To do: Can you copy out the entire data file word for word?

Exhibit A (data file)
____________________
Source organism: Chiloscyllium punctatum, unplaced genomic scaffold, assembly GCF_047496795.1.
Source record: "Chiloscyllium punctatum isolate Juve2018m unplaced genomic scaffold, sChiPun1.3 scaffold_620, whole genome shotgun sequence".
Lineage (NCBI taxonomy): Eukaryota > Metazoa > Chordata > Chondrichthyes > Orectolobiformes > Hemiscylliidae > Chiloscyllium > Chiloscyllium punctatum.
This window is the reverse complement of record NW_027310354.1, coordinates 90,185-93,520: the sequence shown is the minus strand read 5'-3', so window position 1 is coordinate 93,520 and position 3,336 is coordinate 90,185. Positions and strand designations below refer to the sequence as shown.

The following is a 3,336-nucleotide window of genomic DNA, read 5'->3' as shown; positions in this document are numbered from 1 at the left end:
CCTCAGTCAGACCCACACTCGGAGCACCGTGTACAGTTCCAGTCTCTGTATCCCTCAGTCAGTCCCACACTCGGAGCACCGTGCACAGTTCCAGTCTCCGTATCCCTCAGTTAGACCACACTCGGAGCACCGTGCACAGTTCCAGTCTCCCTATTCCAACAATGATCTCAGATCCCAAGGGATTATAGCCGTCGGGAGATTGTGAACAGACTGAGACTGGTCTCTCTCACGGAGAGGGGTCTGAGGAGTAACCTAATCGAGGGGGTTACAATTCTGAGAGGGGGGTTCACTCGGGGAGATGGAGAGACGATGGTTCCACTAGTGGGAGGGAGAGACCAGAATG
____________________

Source organism: Chiloscyllium punctatum, unplaced genomic scaffold, assembly GCF_047496795.1.
Source record: "Chiloscyllium punctatum isolate Juve2018m unplaced genomic scaffold, sChiPun1.3 scaffold_620, whole genome shotgun sequence".
Lineage (NCBI taxonomy): Eukaryota > Metazoa > Chordata > Chondrichthyes > Orectolobiformes > Hemiscylliidae > Chiloscyllium > Chiloscyllium punctatum.
This window is the reverse complement of record NW_027310354.1, coordinates 90,185-93,520: the sequence shown is the minus strand read 5'-3', so window position 1 is coordinate 93,520 and position 3,336 is coordinate 90,185. Positions and strand designations below refer to the sequence as shown.

The following is a 3,336-nucleotide window of genomic DNA, read 5'->3' as shown; positions in this document are numbered from 1 at the left end:
CCTCAGTCAGACCCACACTCGGAGCACCGTGTACAGTTCCAGTCTCTGTATCCCTCAGTCAGTCCCACACTCGGAGCACCGTGCACAGTTCCAGTCTCCGTATCCCTCAGTTAGACCACACTCGGAGCACCGTGCACAGTTCCAGTCTCCCTATTCCAACAATGATCTCAGATCCCAAGGGATTATAGCCGTCGGGAGATTGTGAACAGACTGAGACTGGTCTCTCTCACGGAGAGGGGTCTGAGGAGTAACCTAATCGAGGGGGTTACAATTCTGAGAGGGGGGTTCACTCGGGGAGATGGAGAGACGATGGTTCCACTAGTGGGAGGGAGAGACCAGAATG